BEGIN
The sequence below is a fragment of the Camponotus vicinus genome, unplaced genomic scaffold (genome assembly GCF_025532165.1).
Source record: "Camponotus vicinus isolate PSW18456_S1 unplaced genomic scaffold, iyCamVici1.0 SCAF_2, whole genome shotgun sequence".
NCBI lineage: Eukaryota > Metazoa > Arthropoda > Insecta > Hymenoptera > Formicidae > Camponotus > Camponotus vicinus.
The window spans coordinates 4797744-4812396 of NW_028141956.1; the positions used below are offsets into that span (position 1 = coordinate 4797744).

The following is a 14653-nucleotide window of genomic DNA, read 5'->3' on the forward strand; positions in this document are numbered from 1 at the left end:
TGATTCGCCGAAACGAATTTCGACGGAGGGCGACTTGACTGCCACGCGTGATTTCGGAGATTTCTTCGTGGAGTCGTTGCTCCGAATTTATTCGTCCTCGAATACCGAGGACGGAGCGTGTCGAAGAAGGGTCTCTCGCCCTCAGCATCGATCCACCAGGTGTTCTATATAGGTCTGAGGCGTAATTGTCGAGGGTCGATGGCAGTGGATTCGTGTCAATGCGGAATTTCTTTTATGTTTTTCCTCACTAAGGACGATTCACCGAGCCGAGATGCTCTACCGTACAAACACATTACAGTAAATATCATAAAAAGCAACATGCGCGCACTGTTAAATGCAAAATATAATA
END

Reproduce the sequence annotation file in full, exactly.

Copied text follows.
The sequence below is a fragment of the Camponotus vicinus genome, unplaced genomic scaffold (genome assembly GCF_025532165.1).
Source record: "Camponotus vicinus isolate PSW18456_S1 unplaced genomic scaffold, iyCamVici1.0 SCAF_2, whole genome shotgun sequence".
NCBI lineage: Eukaryota > Metazoa > Arthropoda > Insecta > Hymenoptera > Formicidae > Camponotus > Camponotus vicinus.
The window spans coordinates 4797744-4812396 of NW_028141956.1; the positions used below are offsets into that span (position 1 = coordinate 4797744).

The following is a 14653-nucleotide window of genomic DNA, read 5'->3' on the forward strand; positions in this document are numbered from 1 at the left end:
TGATTCGCCGAAACGAATTTCGACGGAGGGCGACTTGACTGCCACGCGTGATTTCGGAGATTTCTTCGTGGAGTCGTTGCTCCGAATTTATTCGTCCTCGAATACCGAGGACGGAGCGTGTCGAAGAAGGGTCTCTCGCCCTCAGCATCGATCCACCAGGTGTTCTATATAGGTCTGAGGCGTAATTGTCGAGGGTCGATGGCAGTGGATTCGTGTCAATGCGGAATTTCTTTTATGTTTTTCCTCACTAAGGACGATTCACCGAGCCGAGATGCTCTACCGTACAAACACATTACAGTAAATATCATAAAAAGCAACATGCGCGCACTGTTAAATGCAAAATATAATA